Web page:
Monday, 23 June 2008

Nearly there?

Time is ticking away until the end of term, but there's still no time to slack off. Even if the kids all want to chill out and piss around. They've done their exams so their point of view is that there's no need to learn anything else until next year. I'm struggling to mark exams but I must get them done in good time to get the reports written before the deadline, which is looming ever closer. Then there's the additional wrapping up I need to do in this job, as of course I'll be leaving my grotty classroom in just about 4 weeks' time and there's a billion loose ends to tie up before I go. I may be a Ranting Teacher, but I'm also a crusader for good standards, so I'm currently trying to write notes for my successor and leave everything in as good an order as is possible.

But even then I know that by two weeks into the new term in September, everything that goes wrong can be conveniently blamed on me. It's the way of the workplace, and they're welcome.

Wednesday, 18 June 2008

Summer Heights High

I've just watched the first two episodes of a comedy on BBC3 called Summer Heights High. You just have to give it a try; it's one of the funniest things I've seen this year. It's an Australian "mockumentary" set in a high school, but the characters are so wittily observed. I especially like Jonah, the 13 year old swearing hard nut with a reading age of 8. Most schools have at least one Jonah, even if theirs isn't from Tonga.

Try to catch it if you can!

Taking the piss

One thing I will certainly miss when I start my new job is the rank that every teacher, if truth be told, aspires to, if they are not working their way up the career ladder. And that rank is the one which could be called the "taking the piss a little bit" rank. By this, I mean that you know your way around the job ever so well, you know who's who and who matters, and you've earned yourself some brownie points here and there. So, like a get out of jail free card, you've earned a "taking the piss a little bit" card. Some people in my school seemed to have progressed further still, to the "don't give a stuff" rank, but that's a dodgy one to aspire to - it could tip the balance between SMT turning a blind eye and SMT getting heavy on everyone.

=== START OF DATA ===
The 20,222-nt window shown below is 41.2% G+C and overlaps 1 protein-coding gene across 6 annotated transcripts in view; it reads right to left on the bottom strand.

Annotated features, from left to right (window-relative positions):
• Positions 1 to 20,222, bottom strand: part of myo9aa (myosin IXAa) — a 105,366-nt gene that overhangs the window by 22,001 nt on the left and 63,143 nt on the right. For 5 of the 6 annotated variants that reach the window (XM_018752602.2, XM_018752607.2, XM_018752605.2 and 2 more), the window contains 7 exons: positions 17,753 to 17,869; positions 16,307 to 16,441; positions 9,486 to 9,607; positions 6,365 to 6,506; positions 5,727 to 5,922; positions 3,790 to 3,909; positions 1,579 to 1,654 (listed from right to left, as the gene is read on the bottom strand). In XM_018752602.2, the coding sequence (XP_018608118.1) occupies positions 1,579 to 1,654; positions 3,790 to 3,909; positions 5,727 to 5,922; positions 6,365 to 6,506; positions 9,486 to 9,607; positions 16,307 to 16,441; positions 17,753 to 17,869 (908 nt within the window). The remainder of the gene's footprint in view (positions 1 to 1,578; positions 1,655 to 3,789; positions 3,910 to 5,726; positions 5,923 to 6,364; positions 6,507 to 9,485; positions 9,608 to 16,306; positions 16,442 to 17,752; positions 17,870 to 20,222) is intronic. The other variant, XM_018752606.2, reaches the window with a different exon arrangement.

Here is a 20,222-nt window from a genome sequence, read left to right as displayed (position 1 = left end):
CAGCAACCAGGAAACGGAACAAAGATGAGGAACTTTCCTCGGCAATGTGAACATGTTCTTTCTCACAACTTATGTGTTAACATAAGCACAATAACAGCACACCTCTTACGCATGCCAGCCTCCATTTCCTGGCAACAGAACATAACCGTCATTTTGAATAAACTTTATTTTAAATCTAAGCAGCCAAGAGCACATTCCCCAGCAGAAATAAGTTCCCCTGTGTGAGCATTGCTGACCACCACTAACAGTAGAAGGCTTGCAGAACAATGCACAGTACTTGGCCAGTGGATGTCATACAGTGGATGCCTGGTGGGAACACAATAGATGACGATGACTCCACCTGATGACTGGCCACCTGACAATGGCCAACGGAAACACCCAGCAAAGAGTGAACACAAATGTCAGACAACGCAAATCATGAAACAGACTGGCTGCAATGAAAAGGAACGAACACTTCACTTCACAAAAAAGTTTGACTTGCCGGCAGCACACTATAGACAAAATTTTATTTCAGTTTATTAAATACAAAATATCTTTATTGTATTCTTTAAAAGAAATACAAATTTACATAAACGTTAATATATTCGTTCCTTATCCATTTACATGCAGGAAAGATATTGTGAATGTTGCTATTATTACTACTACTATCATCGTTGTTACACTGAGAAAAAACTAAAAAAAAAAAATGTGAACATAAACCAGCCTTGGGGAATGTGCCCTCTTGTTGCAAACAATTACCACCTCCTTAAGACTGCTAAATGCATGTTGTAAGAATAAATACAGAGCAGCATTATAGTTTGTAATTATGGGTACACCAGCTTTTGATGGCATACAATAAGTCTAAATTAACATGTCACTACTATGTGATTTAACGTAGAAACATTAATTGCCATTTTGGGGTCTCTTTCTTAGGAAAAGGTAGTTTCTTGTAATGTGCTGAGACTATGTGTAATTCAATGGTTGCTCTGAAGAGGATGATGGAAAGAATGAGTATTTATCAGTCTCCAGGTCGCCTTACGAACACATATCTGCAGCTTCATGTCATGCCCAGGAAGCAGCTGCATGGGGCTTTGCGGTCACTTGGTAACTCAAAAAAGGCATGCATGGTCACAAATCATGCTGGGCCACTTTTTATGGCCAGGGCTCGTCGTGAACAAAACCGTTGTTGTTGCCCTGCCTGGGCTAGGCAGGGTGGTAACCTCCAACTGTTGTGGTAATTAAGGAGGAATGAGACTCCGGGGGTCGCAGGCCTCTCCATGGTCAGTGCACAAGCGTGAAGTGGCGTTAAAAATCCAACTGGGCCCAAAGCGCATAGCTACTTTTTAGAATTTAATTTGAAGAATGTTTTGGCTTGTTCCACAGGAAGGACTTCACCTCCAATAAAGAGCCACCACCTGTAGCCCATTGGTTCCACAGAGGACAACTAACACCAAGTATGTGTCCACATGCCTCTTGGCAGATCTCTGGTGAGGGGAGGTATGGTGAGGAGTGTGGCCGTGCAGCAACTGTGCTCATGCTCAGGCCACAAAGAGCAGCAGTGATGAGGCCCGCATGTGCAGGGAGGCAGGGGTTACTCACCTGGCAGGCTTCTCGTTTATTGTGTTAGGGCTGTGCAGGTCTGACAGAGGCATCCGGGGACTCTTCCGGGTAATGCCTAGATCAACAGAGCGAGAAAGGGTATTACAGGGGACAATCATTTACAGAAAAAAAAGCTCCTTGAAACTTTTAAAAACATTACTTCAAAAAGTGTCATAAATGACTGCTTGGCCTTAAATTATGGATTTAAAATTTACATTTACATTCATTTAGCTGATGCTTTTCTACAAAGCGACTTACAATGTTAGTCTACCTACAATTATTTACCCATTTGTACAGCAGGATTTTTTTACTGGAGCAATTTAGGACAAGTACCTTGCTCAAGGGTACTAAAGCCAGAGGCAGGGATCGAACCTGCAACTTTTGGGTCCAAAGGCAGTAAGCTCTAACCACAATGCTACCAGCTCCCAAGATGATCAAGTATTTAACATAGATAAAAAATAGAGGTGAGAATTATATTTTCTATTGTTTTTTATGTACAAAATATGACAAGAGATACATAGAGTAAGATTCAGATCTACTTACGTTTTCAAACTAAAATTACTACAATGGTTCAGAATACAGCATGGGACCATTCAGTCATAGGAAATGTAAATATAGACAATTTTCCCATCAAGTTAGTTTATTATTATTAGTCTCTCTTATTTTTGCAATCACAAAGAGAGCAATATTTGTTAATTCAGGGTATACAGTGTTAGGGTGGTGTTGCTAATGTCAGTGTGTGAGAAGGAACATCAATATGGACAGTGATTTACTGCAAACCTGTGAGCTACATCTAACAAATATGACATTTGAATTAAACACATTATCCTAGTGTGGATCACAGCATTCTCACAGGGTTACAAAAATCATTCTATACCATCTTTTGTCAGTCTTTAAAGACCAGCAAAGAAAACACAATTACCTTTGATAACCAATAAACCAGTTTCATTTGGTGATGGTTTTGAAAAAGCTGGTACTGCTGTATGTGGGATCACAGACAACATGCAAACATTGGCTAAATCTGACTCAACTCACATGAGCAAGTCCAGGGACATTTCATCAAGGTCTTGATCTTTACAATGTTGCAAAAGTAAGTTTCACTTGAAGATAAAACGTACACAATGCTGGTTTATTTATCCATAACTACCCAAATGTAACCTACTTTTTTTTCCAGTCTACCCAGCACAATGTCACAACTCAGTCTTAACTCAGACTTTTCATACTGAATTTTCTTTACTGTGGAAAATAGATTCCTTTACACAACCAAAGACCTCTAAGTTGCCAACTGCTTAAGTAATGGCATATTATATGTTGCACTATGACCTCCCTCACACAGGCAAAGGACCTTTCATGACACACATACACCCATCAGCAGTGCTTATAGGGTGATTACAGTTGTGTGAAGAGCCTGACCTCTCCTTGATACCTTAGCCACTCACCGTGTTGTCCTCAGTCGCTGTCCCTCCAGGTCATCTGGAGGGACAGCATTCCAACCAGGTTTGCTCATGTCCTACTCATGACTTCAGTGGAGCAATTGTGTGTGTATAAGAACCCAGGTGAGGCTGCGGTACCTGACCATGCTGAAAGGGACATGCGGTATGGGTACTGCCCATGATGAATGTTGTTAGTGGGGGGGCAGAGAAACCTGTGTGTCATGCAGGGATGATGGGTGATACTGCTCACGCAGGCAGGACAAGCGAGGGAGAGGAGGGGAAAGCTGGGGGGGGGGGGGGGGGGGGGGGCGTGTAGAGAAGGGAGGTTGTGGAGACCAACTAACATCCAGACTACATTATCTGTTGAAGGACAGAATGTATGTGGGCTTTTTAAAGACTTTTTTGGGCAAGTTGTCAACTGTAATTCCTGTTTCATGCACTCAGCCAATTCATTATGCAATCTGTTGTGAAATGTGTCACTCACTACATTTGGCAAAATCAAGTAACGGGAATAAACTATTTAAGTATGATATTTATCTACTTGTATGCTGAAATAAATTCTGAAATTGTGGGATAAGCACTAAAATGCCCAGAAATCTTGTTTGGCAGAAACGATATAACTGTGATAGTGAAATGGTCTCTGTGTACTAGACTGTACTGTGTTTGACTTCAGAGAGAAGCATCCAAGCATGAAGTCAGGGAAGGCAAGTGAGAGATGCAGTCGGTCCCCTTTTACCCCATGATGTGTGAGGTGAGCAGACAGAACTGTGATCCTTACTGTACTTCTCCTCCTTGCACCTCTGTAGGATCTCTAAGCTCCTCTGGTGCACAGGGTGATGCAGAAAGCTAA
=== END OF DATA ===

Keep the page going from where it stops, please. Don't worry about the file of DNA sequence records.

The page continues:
For example, the "taking the piss a little bit" rank entitles you to turn up to school a little bit too late for the morning meeting because you had five extra minutes in bed. The "don't give a stuff"-ers are those who then deliberately avoid meetings, so that SMT implement a sign-in policy for everyone to try to curb this wayward behaviour. The "taking the piss a little bit" rank means you can casually ask the teacher in charge of cover if you can leave early to go to the dentist, instead of waiting until the summer holidays like newbies. Those who "don't give a stuff" ring in sick with toothache and spend half the day at the dentist and the other half getting their hair done.

So come September I shall revert to being a newbie and doing things to the letter until I work out who the movers and shakers are, and really by now I should start booking dentist appointments for upcoming half terms...

Tuesday, 10 June 2008

Washed up

Today I am mostly feeling washed up. Why? Well, on our staffroom noticeboard is a bright and breezy call-out for a new initiative. It's extra training for those who want to develop managerial skills by attending all kinds of fun days out of school scoffing hotel buffet lunches and listening to talks on current issues in education. I'm sure there must be a downside too, but as I had just been propelled into the staffroom by the pure hot air expelled by the over-boisterousness of cocky teenagers, sitting around in an air-conditioned seminar room looked like an easy option. So I peered closer for details.